Widely used U.S. food additive banned in the EU linked to cancer, DNA damage

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food-additive-linked-to-cancer(NaturalHealth365)  Children’s Health Defense describes titanium dioxide as “the most widely used whitening pigment in the world.”  But whitening properties aren’t the only impact of this common additive.

In fact, titanium dioxide has been associated with a wide variety of adverse health outcomes, including gut inflammation, cancer, and genotoxicity – also known as the capacity to cause chromosomal and DNA damage.  But despite this, American manufacturers are still allowed to use it frequently.

BANNED in the European Union, this food additive is EVERYWHERE in the United States

According to the Campaign for Safe Cosmetics, titanium dioxide (TiO2) is a naturally occurring fine white powder.  In addition to being used in cosmetics (typically found in things like sunscreens, toothpaste, and pressed and loose powders), this compound is also used as a food coloring and whitening agent for everything from ice cream to bread, coffee creamer to white sauces, and candies to chewing gum.

But while it may be useful from an aesthetic standpoint, titanium dioxide has some serious potential downsides.  For example, two papers published earlier this year in Environmental Research and Environmental Pollution note that titanium dioxide nanoparticles, when consumed, have been shown to trigger gut inflammation and dysregulation of healthy gut bacteria – both of which could be contributing to the widespread issues of metabolic derangement and obesity.

In addition, the International Agency for Research on Cancer (IARC) classifies the compound as a possible carcinogen (Group 2B), a category that includes progesterone-only contraceptives, radiofrequency magnetic fields emitted from cell phones, naphthalene (a key ingredient found in mothballs), and even certain professional industries including textile manufacturing, dry cleaning, and carpentry.  When ingested, titanium dioxide has been shown to quickly enter the bloodstream, where it can cause genotoxic effects on cells, potentially giving rise to everything from cancer to Alzheimer’s disease.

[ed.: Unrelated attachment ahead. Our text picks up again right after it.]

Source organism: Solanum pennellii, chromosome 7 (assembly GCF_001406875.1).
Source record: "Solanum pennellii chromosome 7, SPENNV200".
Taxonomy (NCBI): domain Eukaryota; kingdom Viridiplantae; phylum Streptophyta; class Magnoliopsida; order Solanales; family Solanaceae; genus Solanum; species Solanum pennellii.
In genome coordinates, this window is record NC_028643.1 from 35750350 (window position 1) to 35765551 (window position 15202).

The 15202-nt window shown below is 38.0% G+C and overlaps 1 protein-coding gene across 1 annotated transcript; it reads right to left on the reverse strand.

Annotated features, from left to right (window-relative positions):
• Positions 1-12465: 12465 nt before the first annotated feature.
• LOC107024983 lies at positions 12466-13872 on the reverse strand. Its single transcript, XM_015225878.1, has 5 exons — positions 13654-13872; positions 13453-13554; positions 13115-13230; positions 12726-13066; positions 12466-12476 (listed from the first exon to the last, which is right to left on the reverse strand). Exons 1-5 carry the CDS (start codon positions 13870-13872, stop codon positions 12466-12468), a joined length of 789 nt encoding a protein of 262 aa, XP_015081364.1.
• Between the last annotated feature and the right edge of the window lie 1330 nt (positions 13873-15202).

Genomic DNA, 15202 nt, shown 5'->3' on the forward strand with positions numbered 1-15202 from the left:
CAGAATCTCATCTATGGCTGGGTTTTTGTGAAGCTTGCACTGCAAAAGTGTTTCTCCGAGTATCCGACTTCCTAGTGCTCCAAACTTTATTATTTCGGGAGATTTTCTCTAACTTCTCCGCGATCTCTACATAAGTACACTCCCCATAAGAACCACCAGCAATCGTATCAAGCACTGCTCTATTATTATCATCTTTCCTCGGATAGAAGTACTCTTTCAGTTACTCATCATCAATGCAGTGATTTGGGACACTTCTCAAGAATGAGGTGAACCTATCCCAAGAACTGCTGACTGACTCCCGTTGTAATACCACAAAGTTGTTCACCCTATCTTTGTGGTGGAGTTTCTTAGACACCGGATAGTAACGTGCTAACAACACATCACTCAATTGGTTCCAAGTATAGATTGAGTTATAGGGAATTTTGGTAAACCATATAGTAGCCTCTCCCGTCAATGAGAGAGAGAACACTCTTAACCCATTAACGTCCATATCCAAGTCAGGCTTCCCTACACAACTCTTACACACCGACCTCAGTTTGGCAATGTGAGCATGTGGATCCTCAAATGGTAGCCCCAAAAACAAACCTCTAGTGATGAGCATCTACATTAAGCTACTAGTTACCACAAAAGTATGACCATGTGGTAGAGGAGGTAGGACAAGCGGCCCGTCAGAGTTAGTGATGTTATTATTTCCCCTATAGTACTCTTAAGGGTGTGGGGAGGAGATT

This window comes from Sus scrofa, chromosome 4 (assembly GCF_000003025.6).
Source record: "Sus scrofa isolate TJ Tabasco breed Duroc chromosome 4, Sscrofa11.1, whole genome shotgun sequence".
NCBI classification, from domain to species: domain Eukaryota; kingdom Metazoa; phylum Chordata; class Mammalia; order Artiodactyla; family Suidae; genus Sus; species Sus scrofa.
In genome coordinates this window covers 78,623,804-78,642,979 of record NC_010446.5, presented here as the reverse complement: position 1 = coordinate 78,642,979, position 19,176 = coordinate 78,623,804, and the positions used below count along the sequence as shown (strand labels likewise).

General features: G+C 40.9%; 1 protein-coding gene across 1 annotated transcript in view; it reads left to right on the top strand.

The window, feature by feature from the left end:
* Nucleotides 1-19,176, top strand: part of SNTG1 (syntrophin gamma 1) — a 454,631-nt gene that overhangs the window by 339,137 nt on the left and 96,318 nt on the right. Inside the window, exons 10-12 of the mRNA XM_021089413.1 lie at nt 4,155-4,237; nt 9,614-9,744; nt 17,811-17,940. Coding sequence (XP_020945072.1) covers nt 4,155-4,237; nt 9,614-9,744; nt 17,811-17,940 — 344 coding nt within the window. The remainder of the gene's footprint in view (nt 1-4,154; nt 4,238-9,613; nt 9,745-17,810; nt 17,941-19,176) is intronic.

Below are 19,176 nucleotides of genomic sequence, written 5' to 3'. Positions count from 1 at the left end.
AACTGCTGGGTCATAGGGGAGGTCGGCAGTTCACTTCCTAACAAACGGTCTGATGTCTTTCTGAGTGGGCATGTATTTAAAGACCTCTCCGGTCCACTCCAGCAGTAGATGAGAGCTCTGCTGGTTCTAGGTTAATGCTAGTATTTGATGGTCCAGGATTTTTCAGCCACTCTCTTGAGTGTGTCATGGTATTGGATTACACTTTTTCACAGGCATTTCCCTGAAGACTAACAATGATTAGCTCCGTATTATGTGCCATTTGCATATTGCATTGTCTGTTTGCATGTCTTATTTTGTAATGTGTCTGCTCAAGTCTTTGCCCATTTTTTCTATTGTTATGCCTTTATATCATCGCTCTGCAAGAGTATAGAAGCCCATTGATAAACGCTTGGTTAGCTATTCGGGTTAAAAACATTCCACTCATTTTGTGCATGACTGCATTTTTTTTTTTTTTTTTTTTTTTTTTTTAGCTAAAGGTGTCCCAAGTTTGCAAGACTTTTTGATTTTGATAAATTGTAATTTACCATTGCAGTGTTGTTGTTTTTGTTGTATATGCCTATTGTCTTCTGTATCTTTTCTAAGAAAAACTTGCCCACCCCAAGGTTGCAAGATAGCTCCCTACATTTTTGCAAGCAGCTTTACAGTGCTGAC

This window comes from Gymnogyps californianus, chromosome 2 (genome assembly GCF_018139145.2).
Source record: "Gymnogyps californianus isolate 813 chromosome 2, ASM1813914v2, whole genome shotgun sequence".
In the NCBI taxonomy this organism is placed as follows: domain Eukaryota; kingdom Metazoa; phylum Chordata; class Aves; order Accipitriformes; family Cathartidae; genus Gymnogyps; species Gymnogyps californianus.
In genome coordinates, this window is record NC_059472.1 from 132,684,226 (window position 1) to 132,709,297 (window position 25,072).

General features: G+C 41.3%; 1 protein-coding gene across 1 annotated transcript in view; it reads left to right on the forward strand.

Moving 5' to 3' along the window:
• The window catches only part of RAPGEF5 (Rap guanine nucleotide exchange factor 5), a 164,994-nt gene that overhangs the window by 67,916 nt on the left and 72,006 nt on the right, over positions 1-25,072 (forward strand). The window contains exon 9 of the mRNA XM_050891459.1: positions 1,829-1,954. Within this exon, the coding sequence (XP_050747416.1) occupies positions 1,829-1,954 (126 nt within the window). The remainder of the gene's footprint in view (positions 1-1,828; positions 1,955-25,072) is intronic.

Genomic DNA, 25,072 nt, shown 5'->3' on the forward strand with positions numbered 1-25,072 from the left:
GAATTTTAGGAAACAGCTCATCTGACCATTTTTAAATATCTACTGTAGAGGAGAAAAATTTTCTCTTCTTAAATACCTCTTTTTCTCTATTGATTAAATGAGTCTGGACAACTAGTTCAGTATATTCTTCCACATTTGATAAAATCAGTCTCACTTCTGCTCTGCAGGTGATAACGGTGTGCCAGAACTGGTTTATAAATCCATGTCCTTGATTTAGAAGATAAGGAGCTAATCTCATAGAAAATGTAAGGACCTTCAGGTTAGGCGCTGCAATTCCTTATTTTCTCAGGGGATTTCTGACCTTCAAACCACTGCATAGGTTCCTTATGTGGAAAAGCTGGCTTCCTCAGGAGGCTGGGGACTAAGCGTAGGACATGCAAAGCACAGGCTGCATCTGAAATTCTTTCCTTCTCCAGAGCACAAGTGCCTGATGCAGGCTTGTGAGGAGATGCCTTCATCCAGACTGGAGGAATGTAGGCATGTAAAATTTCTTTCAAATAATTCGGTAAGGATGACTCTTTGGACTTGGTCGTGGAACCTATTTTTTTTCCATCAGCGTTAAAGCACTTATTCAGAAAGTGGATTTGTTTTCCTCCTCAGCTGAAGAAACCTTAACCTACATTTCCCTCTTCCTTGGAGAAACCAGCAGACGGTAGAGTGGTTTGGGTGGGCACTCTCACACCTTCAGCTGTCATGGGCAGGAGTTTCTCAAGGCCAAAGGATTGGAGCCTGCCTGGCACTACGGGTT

In light of this and other news, many countries have taken a strong stand against the widespread use of titanium dioxide.  The compound was outright banned as a food additive in 2020 in France.  In 2022, the European Union followed suit – 27 countries that no longer consider titanium dioxide safe for human consumption, thanks to the preponderance of data.

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Not so for U.S. manufacturers, however.

Avoid these products if you want to avoid titanium dioxide

The United States historically lags behind its European neighbors in banning many food additives linked to harmful health outcomes.  It follows that titanium dioxide has NOT been banned yet in our country and that it’s actually used quite commonly here.

While the dose of any given additive certainly influences how harmful it can be, we do know that the standard American diet is HIGH in heavily processed foods that are filled with compounds like titanium dioxide … which means it is likely that many Americans are unknowingly exposing themselves to a significant amount of this potentially harmful compound.

Here are some popular items at your grocery store right now that are known to contain titanium dioxide:

  • Skittles
  • Starburst
  • Jell-O
  • Trident gum
  • Mentos
  • Duncan Hines Creamy Vanilla Frosting
  • Nabisco Chips Ahoy! cookies
  • CoverGirl Clean Pressed powder
  • Maybelline Fit Me concealer
  • Colgate toothpaste

Who knows when or whether the United States will step up and ban this and other harmful products from our consumer goods?  In the meantime, if you’re concerned, here’s our suggestion:

Go through your pantry and medicine cabinet and clear out any products that contain titanium dioxide, TiO2, or E171 (a common label for when it’s used as a food coloring) on its ingredients list.  Change your buying habits, read labels, and make sure processed foods are eliminated or make up a very small part of your regular diet.

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